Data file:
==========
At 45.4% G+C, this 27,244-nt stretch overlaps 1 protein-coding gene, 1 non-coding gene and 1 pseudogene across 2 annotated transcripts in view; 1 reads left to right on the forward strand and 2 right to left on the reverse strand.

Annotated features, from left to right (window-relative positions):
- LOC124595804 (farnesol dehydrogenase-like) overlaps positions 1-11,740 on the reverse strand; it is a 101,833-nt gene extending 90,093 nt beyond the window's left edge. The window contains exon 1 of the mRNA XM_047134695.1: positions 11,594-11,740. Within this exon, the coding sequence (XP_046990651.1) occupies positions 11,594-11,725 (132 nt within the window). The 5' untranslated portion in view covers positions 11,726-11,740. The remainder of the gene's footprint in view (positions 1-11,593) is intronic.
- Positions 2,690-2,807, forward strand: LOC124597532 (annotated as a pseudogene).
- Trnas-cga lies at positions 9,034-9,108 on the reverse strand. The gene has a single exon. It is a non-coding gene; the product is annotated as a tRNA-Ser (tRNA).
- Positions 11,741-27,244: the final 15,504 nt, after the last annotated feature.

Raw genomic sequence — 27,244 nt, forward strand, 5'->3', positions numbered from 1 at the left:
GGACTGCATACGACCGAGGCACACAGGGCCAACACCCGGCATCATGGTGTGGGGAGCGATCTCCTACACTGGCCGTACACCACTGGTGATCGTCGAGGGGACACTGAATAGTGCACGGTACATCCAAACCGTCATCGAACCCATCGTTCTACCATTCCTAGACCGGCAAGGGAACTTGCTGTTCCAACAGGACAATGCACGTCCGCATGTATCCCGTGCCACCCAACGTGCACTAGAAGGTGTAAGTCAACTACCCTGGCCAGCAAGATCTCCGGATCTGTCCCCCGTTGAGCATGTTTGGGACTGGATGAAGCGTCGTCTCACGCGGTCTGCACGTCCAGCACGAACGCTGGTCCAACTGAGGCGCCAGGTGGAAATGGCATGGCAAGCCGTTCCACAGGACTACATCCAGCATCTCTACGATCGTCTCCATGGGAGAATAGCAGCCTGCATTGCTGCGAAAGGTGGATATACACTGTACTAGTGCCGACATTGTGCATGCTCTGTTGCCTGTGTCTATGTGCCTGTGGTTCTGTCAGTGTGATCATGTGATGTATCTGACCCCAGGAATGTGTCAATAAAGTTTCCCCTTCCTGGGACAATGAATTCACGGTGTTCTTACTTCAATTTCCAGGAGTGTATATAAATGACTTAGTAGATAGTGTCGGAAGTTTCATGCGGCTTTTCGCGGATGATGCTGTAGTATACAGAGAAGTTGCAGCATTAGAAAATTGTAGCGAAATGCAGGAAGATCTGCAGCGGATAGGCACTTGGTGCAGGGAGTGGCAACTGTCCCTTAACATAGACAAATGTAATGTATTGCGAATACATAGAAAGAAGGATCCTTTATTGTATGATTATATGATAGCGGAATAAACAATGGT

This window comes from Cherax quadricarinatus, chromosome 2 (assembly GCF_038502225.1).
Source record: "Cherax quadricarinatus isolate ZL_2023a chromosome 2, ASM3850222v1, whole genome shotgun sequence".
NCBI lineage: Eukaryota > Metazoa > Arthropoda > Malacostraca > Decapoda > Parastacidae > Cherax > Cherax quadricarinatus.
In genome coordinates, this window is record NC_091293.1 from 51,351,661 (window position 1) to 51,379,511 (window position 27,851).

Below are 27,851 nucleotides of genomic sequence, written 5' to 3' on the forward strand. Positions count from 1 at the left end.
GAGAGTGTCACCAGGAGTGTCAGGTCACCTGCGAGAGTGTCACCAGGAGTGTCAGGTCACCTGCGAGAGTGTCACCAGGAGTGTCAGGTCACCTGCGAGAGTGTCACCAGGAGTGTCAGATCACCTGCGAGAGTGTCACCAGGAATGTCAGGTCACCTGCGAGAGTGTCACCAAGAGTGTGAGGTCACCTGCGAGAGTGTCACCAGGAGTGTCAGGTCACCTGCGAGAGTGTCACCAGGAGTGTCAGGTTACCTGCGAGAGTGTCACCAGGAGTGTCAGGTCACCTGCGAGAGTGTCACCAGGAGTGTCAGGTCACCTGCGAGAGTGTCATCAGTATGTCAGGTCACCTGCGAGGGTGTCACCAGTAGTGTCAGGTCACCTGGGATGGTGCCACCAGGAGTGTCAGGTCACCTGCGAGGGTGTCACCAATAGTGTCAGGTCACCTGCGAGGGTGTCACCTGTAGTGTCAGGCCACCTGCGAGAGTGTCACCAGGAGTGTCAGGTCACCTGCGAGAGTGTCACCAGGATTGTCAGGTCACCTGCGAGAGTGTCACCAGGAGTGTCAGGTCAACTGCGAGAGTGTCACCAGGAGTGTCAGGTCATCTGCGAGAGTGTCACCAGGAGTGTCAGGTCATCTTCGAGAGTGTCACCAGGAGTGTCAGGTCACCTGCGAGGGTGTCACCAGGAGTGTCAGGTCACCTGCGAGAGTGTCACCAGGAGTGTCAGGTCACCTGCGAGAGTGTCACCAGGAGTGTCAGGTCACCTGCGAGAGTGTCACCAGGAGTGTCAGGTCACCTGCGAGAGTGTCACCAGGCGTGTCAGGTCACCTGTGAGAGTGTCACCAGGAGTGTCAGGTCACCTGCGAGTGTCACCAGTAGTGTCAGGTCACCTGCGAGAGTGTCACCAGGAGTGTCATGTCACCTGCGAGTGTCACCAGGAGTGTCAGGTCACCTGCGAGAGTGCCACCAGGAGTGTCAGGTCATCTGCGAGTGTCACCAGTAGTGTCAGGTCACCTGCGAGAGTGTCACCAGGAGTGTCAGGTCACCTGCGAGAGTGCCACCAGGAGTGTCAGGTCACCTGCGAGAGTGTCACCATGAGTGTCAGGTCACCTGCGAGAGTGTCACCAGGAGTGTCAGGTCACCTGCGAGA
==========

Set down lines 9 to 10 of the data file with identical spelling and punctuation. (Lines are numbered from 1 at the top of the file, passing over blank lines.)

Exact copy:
This window comes from Cherax quadricarinatus, chromosome 2 (assembly GCF_038502225.1).
Source record: "Cherax quadricarinatus isolate ZL_2023a chromosome 2, ASM3850222v1, whole genome shotgun sequence".